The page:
Asking for help

I read recently about a mother who dropped her child off at a lost children tent at a festival and never came back for him. My reaction, I’m sure, was the same as everyone else’s–horror that someone could do such a thing. Later, however, I found an article (although I’m having some trouble finding it again) that mentioned a couple of interesting things. It seems that the mother in question had known she was overwhelmed trying to take care of her child. Not only that, but she’d tried to get help before. At one point, if I recall correctly, she called authorities to tell them she’d locked herself in her room to keep herself from harming her child.

As horrible as that sounds, what you have to remember is this–she did the responsible thing there. She asked for help. She tried to protect her child and get help for her problems.

Somehow, however, it’s clear she didn’t get the help she needed. And that struck a chord with me, because I’ve seen it before.

It’s easy for people to say that someone should get help when they have problems, but the truth is that many people and organizations really don’t know how to give that help properly when it’s asked of them.

Allow me to reflect upon my own college experiences at MIT for a moment here. MIT is an extremely stressful environment, and many of the students are people who’ve led unusual and often difficult lives. This is a situation ripe for trouble. The college of course had a mental health department, and you were encouraged to go there for help if you needed it. However, it was almost never that simple.

If you didn’t know who you wanted to see there–and typically if you were first asking for help you had no idea who worked there and was any good, and simply asked for the first available appointment–you’d end up seeing the person who was least booked-up. As you might imagine, this is the person that no one in their right mind deliberately made an appointment with once they knew what he was like. I knew quite a few people who went to see him, and without fail he did only one of two things for them: he told them they were fine and they should go back to classes, or he committed them to a mental institution. If you think they were stressed before, imagine how much more stress it typically put on them to lose several weeks out of the term (thus probably ensuring a failing grade and, more than likely, dropping out) without any warning, all because they tried to get help. Or for the folks sent home, imagine what it’s like to be told “you should be able to handle this just fine” when they’d done the responsible thing and tried to get help.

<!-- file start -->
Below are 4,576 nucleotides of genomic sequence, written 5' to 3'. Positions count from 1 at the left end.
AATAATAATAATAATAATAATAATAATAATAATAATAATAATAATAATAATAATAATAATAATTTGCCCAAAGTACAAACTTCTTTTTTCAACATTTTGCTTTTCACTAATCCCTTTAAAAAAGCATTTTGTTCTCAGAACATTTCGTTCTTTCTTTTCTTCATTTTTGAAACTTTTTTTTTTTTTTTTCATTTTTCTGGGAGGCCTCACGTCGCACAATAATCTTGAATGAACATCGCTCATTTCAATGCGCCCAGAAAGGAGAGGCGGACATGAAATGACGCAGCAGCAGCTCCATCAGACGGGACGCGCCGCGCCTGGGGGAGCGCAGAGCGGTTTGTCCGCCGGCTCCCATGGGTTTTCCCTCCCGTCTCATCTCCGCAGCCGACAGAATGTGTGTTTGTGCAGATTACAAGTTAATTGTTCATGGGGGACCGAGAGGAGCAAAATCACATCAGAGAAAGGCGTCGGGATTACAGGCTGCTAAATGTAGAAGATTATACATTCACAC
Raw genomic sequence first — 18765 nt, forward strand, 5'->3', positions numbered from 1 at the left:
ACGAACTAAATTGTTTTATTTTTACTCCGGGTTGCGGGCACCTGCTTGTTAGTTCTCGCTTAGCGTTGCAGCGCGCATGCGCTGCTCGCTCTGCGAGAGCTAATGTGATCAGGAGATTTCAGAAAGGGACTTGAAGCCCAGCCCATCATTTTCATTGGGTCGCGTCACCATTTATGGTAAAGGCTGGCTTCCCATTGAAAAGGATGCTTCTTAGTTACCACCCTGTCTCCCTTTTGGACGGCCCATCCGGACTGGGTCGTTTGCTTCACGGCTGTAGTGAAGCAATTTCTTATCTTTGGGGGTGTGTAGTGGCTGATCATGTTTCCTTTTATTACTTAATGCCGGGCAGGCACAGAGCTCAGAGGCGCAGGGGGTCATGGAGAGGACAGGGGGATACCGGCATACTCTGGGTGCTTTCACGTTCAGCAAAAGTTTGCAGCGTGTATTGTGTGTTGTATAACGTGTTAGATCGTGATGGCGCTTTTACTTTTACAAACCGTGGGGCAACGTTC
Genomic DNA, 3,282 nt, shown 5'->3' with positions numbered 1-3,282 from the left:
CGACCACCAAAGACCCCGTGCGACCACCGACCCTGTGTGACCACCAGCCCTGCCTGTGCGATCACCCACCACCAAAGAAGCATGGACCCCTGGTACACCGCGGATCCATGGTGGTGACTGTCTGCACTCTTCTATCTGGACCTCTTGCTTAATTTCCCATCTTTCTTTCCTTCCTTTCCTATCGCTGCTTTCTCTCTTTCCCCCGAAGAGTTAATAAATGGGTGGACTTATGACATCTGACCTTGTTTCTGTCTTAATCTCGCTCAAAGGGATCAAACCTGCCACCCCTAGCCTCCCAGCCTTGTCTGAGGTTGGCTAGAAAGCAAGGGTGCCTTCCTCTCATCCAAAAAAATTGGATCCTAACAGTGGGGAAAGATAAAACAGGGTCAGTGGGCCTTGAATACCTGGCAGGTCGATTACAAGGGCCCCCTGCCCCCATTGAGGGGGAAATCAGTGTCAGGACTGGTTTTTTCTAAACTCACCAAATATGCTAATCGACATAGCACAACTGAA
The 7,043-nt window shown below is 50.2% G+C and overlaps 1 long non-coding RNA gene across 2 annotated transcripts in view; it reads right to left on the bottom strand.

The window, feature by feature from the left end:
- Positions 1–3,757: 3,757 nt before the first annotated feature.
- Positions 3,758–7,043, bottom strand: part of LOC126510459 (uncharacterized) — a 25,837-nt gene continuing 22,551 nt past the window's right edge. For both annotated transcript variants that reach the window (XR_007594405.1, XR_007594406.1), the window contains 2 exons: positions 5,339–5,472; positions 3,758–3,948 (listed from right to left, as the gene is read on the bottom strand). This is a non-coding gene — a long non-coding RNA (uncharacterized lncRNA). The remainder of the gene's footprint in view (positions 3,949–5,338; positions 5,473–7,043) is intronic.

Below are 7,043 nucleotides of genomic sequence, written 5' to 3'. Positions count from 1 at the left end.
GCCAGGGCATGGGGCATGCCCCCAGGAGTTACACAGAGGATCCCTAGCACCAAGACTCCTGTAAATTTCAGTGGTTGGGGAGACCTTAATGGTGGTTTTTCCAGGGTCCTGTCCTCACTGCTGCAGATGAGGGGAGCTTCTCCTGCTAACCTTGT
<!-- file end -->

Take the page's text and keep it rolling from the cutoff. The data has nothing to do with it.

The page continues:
I don’t know what happened with that woman who abandoned her child, but I do find myself wondering how much help she actually got after she indicated she needed it. Does this excuse the abandonment? Of course not. But if we’re going to expect people to get help when they need it, we have to make sure that help is actually available.

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2 comments on “Asking for help
  1. Scott M says:

    That’s a good, thoughtful way of looking at it. Any idea where it occurred?

  2. I think it was in Chicago, perhaps?

    With reference to the MIT doc–I was one of the “lucky” ones who got told they were fine. Thankfully I was stubborn enough to just go find another psychiatrist there after a while, but some others didn’t end up so well. I know of at least one person who swore off trying to get help after his experience there.

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